So I decided this summer that, no, an ordinary job, an ordinary life, will not work for me. I want to do something bigger, something just honestly more meaningful than the hum-drum of everyday life, and most importantly I want my entire life’s work to line up with my values. So, I was able to narrow down some options. Ask me if I want to be a pharmacist: “Courtney, do you want to be a pharmacist?” Nope. Ask me if I want to be an accountant: “Courtney, are you considering accounting?” Not at all. I can’t actually narrow down my options too much just yet, but at least I can say no to *something*, which is a huge step for an extremely indecisive person like me (seriously, it takes me 20 minutes to pick out toothpaste, and don’t even get me started on clothes shopping, let alone A CAREER DECISION).
Don’t misunderstand me, please. I’m not saying that pharmacists and accountants and the like are unimportant or boring or unethical. Pharmacology is fantastic, and modern medicine never ceases to amaze me. I just don’t believe that shoving drugs down throats solves problems. We’re always focused on finding the *cure* for diseases instead of addressing them at the *cause*, which is why I’m a big supporter of holistic health and all that other hippy jazz, but that is a subject for another day and another blog post. Accounting is great since we’re all too lazy to keep up with our own finances, and I applaud people that are detailed and good enough with numbers to take on such an occupation; however, a career in accounting means that my entire job literally revolves around money, and that’s something I definitely don’t want. But we need these people in the world. Those of you who have the talent and the passion for these jobs, please go for it! I’m not saying they’re insignificant. They just aren’t for me.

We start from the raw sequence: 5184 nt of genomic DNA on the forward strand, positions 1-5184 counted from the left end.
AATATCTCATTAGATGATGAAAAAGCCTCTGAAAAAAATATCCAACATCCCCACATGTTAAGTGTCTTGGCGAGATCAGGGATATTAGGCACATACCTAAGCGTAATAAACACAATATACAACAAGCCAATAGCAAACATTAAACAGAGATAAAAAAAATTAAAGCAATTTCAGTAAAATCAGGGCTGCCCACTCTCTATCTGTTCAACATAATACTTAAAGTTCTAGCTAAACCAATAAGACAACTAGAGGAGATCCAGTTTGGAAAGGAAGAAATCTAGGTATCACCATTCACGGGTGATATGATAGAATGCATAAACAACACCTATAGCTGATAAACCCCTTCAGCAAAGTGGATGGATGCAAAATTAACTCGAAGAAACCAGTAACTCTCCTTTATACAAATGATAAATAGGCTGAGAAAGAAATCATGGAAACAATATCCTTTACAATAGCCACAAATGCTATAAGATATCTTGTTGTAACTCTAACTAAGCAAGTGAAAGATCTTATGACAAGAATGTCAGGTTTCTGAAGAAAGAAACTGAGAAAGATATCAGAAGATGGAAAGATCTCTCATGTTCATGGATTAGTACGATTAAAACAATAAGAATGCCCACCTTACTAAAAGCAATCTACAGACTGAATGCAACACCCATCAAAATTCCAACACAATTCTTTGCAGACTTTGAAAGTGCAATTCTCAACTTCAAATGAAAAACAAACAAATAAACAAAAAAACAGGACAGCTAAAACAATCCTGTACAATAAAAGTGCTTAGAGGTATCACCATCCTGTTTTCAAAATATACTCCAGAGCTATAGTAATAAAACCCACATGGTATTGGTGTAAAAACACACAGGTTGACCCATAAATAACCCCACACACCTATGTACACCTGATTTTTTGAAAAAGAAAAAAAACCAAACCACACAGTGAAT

So what am I saying exactly? I’m usually not so long-winded, but this has been on my heart and mind for a while, and I guess it’s pretty complicated. Props to you if you’re still reading.
I’m trying to say that being ordinary scares me, but being extraordinary scares me even more.